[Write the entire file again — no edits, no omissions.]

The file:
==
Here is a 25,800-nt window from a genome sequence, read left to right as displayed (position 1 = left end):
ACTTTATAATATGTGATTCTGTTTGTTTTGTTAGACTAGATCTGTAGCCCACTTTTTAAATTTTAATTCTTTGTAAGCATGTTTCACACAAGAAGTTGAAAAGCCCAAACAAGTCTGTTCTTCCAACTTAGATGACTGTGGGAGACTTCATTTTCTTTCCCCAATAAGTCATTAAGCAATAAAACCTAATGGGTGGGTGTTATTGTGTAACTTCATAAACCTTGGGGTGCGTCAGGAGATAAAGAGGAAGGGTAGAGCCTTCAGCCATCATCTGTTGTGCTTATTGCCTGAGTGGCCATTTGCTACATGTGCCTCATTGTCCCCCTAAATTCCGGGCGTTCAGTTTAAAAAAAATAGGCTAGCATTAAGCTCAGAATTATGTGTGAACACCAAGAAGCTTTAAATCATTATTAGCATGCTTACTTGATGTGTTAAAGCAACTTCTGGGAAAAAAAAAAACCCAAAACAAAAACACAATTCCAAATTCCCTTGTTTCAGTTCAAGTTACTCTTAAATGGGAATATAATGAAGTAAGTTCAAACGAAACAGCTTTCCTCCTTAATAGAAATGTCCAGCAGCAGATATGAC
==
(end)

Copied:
Here is a 25,800-nt window from a genome sequence, read left to right as displayed (position 1 = left end):
ACTTTATAATATGTGATTCTGTTTGTTTTGTTAGACTAGATCTGTAGCCCACTTTTTAAATTTTAATTCTTTGTAAGCATGTTTCACACAAGAAGTTGAAAAGCCCAAACAAGTCTGTTCTTCCAACTTAGATGACTGTGGGAGACTTCATTTTCTTTCCCCAATAAGTCATTAAGCAATAAAACCTAATGGGTGGGTGTTATTGTGTAACTTCATAAACCTTGGGGTGCGTCAGGAGATAAAGAGGAAGGGTAGAGCCTTCAGCCATCATCTGTTGTGCTTATTGCCTGAGTGGCCATTTGCTACATGTGCCTCATTGTCCCCCTAAATTCCGGGCGTTCAGTTTAAAAAAAATAGGCTAGCATTAAGCTCAGAATTATGTGTGAACACCAAGAAGCTTTAAATCATTATTAGCATGCTTACTTGATGTGTTAAAGCAACTTCTGGGAAAAAAAAAAACCCAAAACAAAAACACAATTCCAAATTCCCTTGTTTCAGTTCAAGTTACTCTTAAATGGGAATATAATGAAGTAAGTTCAAACGAAACAGCTTTCCTCCTTAATAGAAATGTCCAGCAGCAGATATGAC